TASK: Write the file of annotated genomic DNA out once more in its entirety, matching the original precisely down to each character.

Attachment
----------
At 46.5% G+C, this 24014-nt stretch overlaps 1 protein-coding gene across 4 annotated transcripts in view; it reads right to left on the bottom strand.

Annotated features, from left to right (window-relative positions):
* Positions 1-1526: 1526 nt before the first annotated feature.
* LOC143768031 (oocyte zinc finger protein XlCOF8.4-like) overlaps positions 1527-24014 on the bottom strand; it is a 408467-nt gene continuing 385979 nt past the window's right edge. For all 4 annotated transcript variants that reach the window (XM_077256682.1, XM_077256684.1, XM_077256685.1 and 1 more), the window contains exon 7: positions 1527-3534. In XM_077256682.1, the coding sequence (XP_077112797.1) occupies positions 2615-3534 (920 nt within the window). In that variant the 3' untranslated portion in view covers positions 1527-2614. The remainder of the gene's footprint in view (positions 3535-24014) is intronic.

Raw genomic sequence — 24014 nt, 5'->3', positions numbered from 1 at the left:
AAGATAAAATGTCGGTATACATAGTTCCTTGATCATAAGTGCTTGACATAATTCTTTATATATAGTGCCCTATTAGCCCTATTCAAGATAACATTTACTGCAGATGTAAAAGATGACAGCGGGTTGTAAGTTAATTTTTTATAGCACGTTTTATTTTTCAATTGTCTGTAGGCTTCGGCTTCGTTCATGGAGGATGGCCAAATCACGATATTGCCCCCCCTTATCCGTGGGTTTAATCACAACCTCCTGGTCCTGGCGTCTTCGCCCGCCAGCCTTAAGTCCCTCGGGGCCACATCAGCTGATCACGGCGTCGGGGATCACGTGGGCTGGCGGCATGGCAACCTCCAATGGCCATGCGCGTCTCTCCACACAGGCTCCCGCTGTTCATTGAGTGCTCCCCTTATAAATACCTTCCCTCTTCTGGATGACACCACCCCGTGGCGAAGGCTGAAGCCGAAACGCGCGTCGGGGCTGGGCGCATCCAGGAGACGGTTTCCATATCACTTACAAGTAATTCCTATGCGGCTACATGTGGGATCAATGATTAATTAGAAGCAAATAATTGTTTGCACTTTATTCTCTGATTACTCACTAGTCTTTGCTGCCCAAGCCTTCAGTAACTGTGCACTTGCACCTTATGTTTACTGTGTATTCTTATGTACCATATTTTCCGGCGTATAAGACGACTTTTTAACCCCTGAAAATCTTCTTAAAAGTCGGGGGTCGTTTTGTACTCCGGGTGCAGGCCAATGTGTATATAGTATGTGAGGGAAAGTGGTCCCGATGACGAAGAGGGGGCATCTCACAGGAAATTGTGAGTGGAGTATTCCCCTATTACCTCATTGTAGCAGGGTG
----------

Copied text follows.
At 46.5% G+C, this 24014-nt stretch overlaps 1 protein-coding gene across 4 annotated transcripts in view; it reads right to left on the bottom strand.

Annotated features, from left to right (window-relative positions):
* Positions 1-1526: 1526 nt before the first annotated feature.
* LOC143768031 (oocyte zinc finger protein XlCOF8.4-like) overlaps positions 1527-24014 on the bottom strand; it is a 408467-nt gene continuing 385979 nt past the window's right edge. For all 4 annotated transcript variants that reach the window (XM_077256682.1, XM_077256684.1, XM_077256685.1 and 1 more), the window contains exon 7: positions 1527-3534. In XM_077256682.1, the coding sequence (XP_077112797.1) occupies positions 2615-3534 (920 nt within the window). In that variant the 3' untranslated portion in view covers positions 1527-2614. The remainder of the gene's footprint in view (positions 3535-24014) is intronic.

Raw genomic sequence — 24014 nt, 5'->3', positions numbered from 1 at the left:
AAGATAAAATGTCGGTATACATAGTTCCTTGATCATAAGTGCTTGACATAATTCTTTATATATAGTGCCCTATTAGCCCTATTCAAGATAACATTTACTGCAGATGTAAAAGATGACAGCGGGTTGTAAGTTAATTTTTTATAGCACGTTTTATTTTTCAATTGTCTGTAGGCTTCGGCTTCGTTCATGGAGGATGGCCAAATCACGATATTGCCCCCCCTTATCCGTGGGTTTAATCACAACCTCCTGGTCCTGGCGTCTTCGCCCGCCAGCCTTAAGTCCCTCGGGGCCACATCAGCTGATCACGGCGTCGGGGATCACGTGGGCTGGCGGCATGGCAACCTCCAATGGCCATGCGCGTCTCTCCACACAGGCTCCCGCTGTTCATTGAGTGCTCCCCTTATAAATACCTTCCCTCTTCTGGATGACACCACCCCGTGGCGAAGGCTGAAGCCGAAACGCGCGTCGGGGCTGGGCGCATCCAGGAGACGGTTTCCATATCACTTACAAGTAATTCCTATGCGGCTACATGTGGGATCAATGATTAATTAGAAGCAAATAATTGTTTGCACTTTATTCTCTGATTACTCACTAGTCTTTGCTGCCCAAGCCTTCAGTAACTGTGCACTTGCACCTTATGTTTACTGTGTATTCTTATGTACCATATTTTCCGGCGTATAAGACGACTTTTTAACCCCTGAAAATCTTCTTAAAAGTCGGGGGTCGTTTTGTACTCCGGGTGCAGGCCAATGTGTATATAGTATGTGAGGGAAAGTGGTCCCGATGACGAAGAGGGGGCATCTCACAGGAAATTGTGAGTGGAGTATTCCCCTATTACCTCATTGTAGCAGGGTG